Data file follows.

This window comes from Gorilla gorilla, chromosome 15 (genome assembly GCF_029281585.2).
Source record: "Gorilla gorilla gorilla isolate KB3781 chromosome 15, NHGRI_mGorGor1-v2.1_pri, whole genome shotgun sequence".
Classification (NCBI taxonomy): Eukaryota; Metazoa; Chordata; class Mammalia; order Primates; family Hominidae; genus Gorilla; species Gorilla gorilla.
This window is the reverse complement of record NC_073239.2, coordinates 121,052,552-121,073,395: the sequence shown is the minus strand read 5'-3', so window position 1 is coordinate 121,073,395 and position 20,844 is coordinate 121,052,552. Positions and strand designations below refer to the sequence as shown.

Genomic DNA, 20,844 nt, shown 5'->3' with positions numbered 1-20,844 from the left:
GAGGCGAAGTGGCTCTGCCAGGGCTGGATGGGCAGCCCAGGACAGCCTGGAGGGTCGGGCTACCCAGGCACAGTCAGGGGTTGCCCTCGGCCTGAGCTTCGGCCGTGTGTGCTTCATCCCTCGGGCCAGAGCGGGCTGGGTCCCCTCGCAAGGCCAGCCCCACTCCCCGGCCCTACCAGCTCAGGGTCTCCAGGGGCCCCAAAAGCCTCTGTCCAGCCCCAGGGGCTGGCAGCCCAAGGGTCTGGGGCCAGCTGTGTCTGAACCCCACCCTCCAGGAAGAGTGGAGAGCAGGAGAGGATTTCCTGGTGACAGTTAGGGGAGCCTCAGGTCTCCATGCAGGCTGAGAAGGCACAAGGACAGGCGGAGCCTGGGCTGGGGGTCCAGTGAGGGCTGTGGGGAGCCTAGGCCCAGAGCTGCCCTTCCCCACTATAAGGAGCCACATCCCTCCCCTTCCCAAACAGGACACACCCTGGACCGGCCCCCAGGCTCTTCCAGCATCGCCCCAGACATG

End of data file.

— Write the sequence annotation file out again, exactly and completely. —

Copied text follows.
This window comes from Gorilla gorilla, chromosome 15 (genome assembly GCF_029281585.2).
Source record: "Gorilla gorilla gorilla isolate KB3781 chromosome 15, NHGRI_mGorGor1-v2.1_pri, whole genome shotgun sequence".
Classification (NCBI taxonomy): Eukaryota; Metazoa; Chordata; class Mammalia; order Primates; family Hominidae; genus Gorilla; species Gorilla gorilla.
This window is the reverse complement of record NC_073239.2, coordinates 121,052,552-121,073,395: the sequence shown is the minus strand read 5'-3', so window position 1 is coordinate 121,073,395 and position 20,844 is coordinate 121,052,552. Positions and strand designations below refer to the sequence as shown.

Genomic DNA, 20,844 nt, shown 5'->3' with positions numbered 1-20,844 from the left:
GAGGCGAAGTGGCTCTGCCAGGGCTGGATGGGCAGCCCAGGACAGCCTGGAGGGTCGGGCTACCCAGGCACAGTCAGGGGTTGCCCTCGGCCTGAGCTTCGGCCGTGTGTGCTTCATCCCTCGGGCCAGAGCGGGCTGGGTCCCCTCGCAAGGCCAGCCCCACTCCCCGGCCCTACCAGCTCAGGGTCTCCAGGGGCCCCAAAAGCCTCTGTCCAGCCCCAGGGGCTGGCAGCCCAAGGGTCTGGGGCCAGCTGTGTCTGAACCCCACCCTCCAGGAAGAGTGGAGAGCAGGAGAGGATTTCCTGGTGACAGTTAGGGGAGCCTCAGGTCTCCATGCAGGCTGAGAAGGCACAAGGACAGGCGGAGCCTGGGCTGGGGGTCCAGTGAGGGCTGTGGGGAGCCTAGGCCCAGAGCTGCCCTTCCCCACTATAAGGAGCCACATCCCTCCCCTTCCCAAACAGGACACACCCTGGACCGGCCCCCAGGCTCTTCCAGCATCGCCCCAGACATG